Your investment portfolio is more than the sum of your account balances. It represents your pathway toward important financial goals, whether a comfortable retirement or a college education for your kids.


But over time, the inevitable ups and downs of the financial markets can change the profile of your investment plan, leaving you with more risk than you’d like or less growth potential than you need. Fortunately, a strategy called rebalancing can help keep your investment plan in line with your goals.


What is rebalancing?


The centerpiece of your investment plan is your asset allocation—the mix of stocks, bonds and cash in your portfolio. The allocation you choose depends on your situation. If you’re decades away from retirement, you may want to allocate more of your portfolio to higher-risk investments such as stocks, which offer more growth potential than conservative investments such as bonds or cash. By contrast, if you just have a few years before retirement, you may want more exposure to those less-risky investments.


But while your target allocation stays constant, your actual asset allocation does not. The market’s ups and downs may cause that allocation to drift as your investments change in value. For example, a sustained stock market rally can boost the value of your stock holdings, tilting the balance of your asset allocation toward stocks and exposing you to more risk than you intended.


Regular rebalancing strategies can help bring your asset allocation back in line with your target allocation—regardless of the market’s ups and downs. What’s more, setting regular portfolio reviews means you’re less likely to make spur-of-the-moment decisions that can negatively impact your financial plan.


How does it work?


There are two main methods for when to rebalance your portfolio: periodic rebalancing and “tolerance band” rebalancing. Each can be an effective tool to manage your investments and limit your exposure to undesirable risks. Whichever method you choose, the important thing about rebalancing your portfolio is not necessarily how you do it, but your commitment to sticking with it.


Periodic rebalancing. The periodic rebalancing approach is relatively simple, requiring little monitoring and oversight.


To use this method, mark a recurring date on you calendar when you’ll analyze your investment holdings and adjust allocations if necessary. You may choose to do this annually, every six months or every quarter—it’s up to you. To make it easy on yourself, consider pegging the date you choose to another easy-to-remember date, like tax day or the end of a quarter. One note: Reviewing and rebalancing your portfolio too often can potentially be counterproductive.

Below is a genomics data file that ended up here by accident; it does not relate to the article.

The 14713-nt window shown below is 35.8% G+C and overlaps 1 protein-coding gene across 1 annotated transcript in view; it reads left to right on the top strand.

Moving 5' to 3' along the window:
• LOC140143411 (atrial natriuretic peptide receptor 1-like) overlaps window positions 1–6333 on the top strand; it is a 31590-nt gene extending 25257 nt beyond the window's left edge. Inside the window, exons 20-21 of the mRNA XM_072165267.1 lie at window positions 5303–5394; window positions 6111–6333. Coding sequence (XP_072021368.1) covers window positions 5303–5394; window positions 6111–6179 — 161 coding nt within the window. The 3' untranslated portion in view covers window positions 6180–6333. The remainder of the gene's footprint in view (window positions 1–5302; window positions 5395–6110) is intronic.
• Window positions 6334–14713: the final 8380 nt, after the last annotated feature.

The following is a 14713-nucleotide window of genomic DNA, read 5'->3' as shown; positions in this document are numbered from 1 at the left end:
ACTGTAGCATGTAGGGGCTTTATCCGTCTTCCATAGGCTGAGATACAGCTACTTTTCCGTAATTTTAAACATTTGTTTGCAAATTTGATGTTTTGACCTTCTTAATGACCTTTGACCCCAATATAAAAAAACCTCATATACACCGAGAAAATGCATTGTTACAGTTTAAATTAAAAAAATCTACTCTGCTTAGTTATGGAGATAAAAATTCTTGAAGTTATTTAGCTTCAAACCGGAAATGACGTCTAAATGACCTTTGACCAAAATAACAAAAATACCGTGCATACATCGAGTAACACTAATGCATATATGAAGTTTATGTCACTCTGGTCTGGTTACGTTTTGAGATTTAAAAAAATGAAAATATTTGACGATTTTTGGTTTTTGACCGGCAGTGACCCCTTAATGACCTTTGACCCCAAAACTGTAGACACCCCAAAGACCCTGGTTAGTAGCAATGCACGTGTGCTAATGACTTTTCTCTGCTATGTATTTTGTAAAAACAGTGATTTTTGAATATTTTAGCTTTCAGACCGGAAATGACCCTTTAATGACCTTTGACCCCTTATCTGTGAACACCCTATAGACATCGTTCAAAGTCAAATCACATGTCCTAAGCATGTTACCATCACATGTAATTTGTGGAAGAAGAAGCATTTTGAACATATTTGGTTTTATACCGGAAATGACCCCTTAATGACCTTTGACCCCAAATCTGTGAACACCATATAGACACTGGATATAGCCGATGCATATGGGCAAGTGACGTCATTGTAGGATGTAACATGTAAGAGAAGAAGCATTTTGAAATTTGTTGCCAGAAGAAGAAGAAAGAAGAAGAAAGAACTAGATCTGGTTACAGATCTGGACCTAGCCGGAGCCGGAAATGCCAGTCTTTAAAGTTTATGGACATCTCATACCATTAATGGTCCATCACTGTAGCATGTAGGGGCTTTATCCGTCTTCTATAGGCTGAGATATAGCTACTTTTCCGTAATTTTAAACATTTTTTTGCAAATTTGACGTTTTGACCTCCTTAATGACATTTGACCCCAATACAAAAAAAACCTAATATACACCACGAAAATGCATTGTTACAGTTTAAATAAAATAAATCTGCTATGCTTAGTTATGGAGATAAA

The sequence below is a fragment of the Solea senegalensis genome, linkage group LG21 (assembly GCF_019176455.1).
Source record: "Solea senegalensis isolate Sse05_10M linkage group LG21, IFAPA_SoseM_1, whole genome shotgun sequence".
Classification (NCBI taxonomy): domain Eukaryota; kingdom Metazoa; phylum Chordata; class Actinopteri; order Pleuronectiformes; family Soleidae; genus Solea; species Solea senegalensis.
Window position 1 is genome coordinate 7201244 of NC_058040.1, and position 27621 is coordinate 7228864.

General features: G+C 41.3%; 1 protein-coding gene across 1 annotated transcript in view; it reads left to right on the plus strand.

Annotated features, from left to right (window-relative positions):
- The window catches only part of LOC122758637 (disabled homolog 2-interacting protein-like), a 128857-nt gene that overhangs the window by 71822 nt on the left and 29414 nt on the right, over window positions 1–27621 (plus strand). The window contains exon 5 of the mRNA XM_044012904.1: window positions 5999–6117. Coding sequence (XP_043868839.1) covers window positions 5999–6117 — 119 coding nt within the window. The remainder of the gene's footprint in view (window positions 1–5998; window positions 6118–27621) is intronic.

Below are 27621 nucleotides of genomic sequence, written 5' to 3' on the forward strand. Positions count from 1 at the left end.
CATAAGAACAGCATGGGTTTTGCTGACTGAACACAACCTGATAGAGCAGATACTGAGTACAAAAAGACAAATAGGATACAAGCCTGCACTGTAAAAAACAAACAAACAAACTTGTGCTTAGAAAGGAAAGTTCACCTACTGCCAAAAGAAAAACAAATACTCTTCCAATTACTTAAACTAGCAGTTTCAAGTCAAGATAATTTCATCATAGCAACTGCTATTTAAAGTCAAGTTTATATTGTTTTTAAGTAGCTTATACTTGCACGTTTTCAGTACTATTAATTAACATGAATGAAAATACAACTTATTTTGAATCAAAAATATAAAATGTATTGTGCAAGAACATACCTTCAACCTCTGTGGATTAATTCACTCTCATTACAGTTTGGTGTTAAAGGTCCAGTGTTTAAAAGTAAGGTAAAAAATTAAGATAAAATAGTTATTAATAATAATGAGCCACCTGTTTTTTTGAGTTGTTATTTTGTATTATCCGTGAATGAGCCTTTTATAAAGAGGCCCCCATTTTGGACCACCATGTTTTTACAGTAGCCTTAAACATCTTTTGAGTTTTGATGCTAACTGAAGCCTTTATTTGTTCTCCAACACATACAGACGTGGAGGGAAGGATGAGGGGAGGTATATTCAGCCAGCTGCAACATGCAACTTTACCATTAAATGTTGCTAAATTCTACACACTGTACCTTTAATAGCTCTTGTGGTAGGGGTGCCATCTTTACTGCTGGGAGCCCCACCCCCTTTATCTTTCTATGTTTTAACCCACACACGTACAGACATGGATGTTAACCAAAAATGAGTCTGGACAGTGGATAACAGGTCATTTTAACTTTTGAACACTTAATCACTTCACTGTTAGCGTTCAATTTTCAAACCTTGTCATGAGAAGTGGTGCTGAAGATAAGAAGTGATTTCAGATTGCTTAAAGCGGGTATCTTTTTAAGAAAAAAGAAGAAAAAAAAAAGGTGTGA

Tolerance band rebalancing. Tolerance band rebalancing is a bit more intensive than periodic rebalancing. It requires a formulaic approach that demands frequent monitoring. Instead of choosing a set time to rebalance, you do so when your asset allocation changes by a specific percentage, or threshold of change.


For example, say your threshold of change is 5%, and your target allocation of stocks is 70%. You would rebalance your stock allocation when it shifts either up to 75% percent or down to 65%. This method is useful in helping you make sound investment decisions in a rapidly changing market. However it can also be more expensive than period rebalancing. During times of volatility you may end up buying and selling investments more frequently and potentially paying more in trading costs.


If your review identifies a need to rebalance, here are a couple of ways to bring your portfolio back in line: The first option is to sell investments to assets with a higher allocation and use the proceeds to invest in assets with lower allocations. Or you can simply direct new investments to those assets with low allocations to bring them back in line with your target.


Make adjustments as your goals change


Life events, like the birth of a child, marriage, divorce or a death in the family can change your investment goals and time horizon. When these events happen you may want to rebalance your portfolio, even if you’re not technically scheduled to do so. Make your adjustments and continue to use the method of monitoring that works best for you.


Regularly rebalancing your portfolio helps keep your eye on the big picture, keeping your goals and risk tolerance at the forefront of your investment strategy.